Your debt-to-income ratio (DTI) is the amount of debt you have in relation to your income, expressed as a percentage. Ideally, your DTI should be no more than 36%. Lenders prefer that no more than 28% of your debt be housing related (rent or mortgage). If your DTI is too high, you have two options: pay down your debt, or increase your income.

Shop Around Online

Shop around with online lenders to compare the interest rates and monthly payments you’re offered with your income alone. When you’re comparing lenders, keep an eye out for any hidden fees, such as origination fees, prepayment penalties, and late fees. A personal loan calculator shows exactly how much interest you can save by paying off your existing loan or credit card with a new personal loan.

Now that you have a firm grasp of your financial standing, you can assess whether you need to include your partner’s income as part of your application.

Using Your Spouse’s Income

First, the bad news. You cannot simply use your spouse’s income or your combined household income, even with their permission, when applying for a personal loan in your own name.

Now for the good news. If your partner has a strong credit history and income, they can become a secondary “co-borrower” on the loan. A co-borrower can help improve your chances of approval, along with the interest rates and terms you’re offered.

What Is a Co-borrower?

A co-borrower applies for the loan alongside you. Both of your financial information is taken into consideration, and both of you are responsible for paying back the loan and its interest.

Let’s look at the pros and cons of this arrangement.

Pros of Using a Co-borrower

Because co-borrowers have equal rights, the arrangement is well-suited for people who already have joint finances or own assets together. Using a co-borrower allows you to present a higher total income than you can alone. A higher income signals to lenders that it’s more likely you’ll be able to make the monthly loan payments.

Plus, if you manage your loan well, both your credit histories will get a boost over time.

Cons of Using a Co-borrower

Each borrower is equally responsible for repayment over the entire life of the loan. If the primary borrower cannot make the payments, that could negatively impact the credit score of both parties. It’s important to have confidence in a co-borrower’s ability to repay the loan.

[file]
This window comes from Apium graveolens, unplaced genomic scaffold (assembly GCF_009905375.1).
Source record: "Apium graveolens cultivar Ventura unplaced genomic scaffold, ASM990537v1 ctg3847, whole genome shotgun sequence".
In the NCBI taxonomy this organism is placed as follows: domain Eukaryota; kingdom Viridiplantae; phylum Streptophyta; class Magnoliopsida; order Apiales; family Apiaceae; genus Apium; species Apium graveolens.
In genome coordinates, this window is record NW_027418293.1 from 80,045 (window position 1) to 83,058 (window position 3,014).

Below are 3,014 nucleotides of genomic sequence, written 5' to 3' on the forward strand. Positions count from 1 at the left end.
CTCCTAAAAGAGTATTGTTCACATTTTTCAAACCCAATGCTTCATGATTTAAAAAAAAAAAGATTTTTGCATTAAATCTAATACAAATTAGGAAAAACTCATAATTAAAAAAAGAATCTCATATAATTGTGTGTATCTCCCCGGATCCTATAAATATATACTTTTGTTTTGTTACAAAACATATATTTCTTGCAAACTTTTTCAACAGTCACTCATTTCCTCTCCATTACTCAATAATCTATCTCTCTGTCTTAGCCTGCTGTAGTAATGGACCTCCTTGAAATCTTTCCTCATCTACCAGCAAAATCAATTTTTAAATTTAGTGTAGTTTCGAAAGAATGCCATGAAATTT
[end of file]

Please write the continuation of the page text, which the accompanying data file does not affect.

The loan will appear on both of your credit reports as a debt, which can affect the ability of one or both of you to get approved for another loan down the line.

Co-borrowers also have equal ownership rights to the loan funds or what the loan funds purchased, so trust is a big factor in choosing a co-borrower.

Applying for a Personal Loan with a Co-borrower

The basic process of applying for a loan is the same no matter the number of applicants. The lender will likely ask both of you to provide certain information up front:

•   Personal info: Photo IDs, Social Security numbers, dates of birth

•   Proof of employment, and your employment histories

•   Proof of income

The lender will then run a hard inquiry of your credit report, which might ding your credit score by a few points. Depending on the complexity of your application, you can expect to get your personal loan approved in one to ten days.

Awarded Best Personal Loan of 2022 by NerdWallet.
Apply Online, Same Day Funding


The Takeaway

You cannot simply list your partner’s income along with, or instead of, your own when applying for a personal loan in your own name. However, if your spouse agrees to become a co-borrower on the loan, both your incomes and credit histories will be considered. This can increase your chances of getting approved, qualify you for a larger loan, or give you access to lower interest rates and loan terms. The catch is that both parties have equal responsibility for paying back the loan, and any late or missed payments can negatively affect both your credit scores.

If you’ve explored your options and decide that a personal loan is right for you, it’s wise to shop around to find the right loan. Consider personal loans from SoFi, which offers loans of up to $100,000 with no fees. Borrowers may receive funding as quickly as the same day it is approved.

Looking to finance your next big move as a couple? Learn more about SoFi personal loan options today.

FAQ

Can my wife use my income for a personal loan?

Your wife can use your income for a personal loan only if you agree to become a co-borrower on the loan application. That gives you equal ownership of the funds, but also equal responsibility for paying back the loan. How your wife manages her loan payments can affect both your credit scores — for better or worse.